I watched them approach the shrine, bow, ring the bell, toss a coin, and clap. Somewhere in there, they made a request—a wish, really—for a good medical test result, getting into the right school, a worry about one of their children. I was struck by how much my Western mind and heart did not connect with how they offered their pleas. I understood the heart behind it—but not the actions.
But I wasn’t raised in Japanese culture.
My host family and I had many conversations about this around the dinner table. I wanted to understand at which point their “faith” held on, tangibly grabbed belief, and grew expectant. Twenty-four years and two degrees in Asian languages and culture later, and I’m still not sure. But I do know that it opened a door to rich conversations and some understanding between us, and I came to learn that rituals and gestures at the shrine were more about respect than faith. Ringing the bell was to get the attention of the god of that shrine.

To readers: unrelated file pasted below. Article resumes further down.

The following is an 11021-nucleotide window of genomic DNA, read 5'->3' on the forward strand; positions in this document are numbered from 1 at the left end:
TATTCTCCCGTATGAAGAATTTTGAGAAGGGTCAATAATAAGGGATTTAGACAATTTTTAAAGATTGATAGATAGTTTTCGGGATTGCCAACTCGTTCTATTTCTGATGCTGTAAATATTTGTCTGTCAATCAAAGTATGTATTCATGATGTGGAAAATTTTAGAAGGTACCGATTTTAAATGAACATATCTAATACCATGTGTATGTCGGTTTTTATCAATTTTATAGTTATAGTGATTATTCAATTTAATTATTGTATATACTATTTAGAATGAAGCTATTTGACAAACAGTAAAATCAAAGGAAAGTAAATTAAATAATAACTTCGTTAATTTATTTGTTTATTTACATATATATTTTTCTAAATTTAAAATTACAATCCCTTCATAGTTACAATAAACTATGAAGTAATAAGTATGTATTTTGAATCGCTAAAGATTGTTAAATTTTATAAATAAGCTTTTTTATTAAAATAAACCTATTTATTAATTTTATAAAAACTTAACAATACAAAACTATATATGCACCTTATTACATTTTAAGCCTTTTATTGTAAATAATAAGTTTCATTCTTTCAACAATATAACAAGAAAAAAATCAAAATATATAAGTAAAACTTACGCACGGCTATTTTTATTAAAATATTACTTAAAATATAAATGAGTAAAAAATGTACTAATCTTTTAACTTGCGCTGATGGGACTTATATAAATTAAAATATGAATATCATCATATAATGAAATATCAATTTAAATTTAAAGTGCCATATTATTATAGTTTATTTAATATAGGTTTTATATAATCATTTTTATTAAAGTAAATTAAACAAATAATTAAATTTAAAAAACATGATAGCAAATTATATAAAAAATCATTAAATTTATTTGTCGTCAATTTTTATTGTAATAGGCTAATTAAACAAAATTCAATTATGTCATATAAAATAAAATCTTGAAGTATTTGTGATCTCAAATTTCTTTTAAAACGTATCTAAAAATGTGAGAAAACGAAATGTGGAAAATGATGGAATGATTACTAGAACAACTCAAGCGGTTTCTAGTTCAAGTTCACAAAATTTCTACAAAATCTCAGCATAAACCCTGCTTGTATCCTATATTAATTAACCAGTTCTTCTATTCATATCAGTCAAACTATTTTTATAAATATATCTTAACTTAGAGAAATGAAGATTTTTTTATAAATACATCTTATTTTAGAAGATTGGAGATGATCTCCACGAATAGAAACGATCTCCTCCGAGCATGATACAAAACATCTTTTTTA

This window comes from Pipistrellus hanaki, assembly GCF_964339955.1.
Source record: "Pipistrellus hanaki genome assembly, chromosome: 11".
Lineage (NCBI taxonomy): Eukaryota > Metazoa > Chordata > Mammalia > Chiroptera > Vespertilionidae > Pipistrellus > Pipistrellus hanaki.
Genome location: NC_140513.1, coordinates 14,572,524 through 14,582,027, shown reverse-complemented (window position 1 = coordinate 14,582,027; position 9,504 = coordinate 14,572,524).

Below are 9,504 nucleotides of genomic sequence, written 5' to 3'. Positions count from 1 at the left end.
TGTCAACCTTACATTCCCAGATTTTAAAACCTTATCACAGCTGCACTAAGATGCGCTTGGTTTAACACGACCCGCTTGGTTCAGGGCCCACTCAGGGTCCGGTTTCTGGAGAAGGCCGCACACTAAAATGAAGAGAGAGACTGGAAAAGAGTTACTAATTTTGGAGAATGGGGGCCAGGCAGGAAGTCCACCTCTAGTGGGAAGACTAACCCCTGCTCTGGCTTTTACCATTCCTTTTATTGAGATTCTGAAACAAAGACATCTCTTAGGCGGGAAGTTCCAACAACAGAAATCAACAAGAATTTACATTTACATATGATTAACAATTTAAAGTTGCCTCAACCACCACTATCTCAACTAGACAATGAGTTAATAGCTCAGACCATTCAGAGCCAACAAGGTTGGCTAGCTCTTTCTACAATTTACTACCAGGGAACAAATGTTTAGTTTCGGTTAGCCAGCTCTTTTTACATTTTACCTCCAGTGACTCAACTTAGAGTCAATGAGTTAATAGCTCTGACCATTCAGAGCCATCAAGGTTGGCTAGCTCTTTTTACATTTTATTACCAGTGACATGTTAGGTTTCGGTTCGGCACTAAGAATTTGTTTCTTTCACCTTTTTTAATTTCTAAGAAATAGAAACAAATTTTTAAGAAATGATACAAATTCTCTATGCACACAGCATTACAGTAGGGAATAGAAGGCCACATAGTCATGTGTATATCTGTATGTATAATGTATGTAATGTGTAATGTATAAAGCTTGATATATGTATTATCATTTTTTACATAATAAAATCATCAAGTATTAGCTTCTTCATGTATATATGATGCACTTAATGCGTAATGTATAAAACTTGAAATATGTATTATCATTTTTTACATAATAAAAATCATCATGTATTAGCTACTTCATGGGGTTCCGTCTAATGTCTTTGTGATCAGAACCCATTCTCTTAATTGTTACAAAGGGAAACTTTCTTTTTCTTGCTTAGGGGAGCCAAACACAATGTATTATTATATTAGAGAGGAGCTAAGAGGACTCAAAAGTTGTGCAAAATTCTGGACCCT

Why is Jesus not found at a shrine?
Do we not have rituals we must perform, like money and hand gestures, to conjure His attention?
And, what on earth do you mean, ふいつげらるど-さん (Fitzgerald-san, or Miss Fitzgerald, my maiden name) about talking to God in your bath water?
Bath water? In Japan, Read the rest of this entry »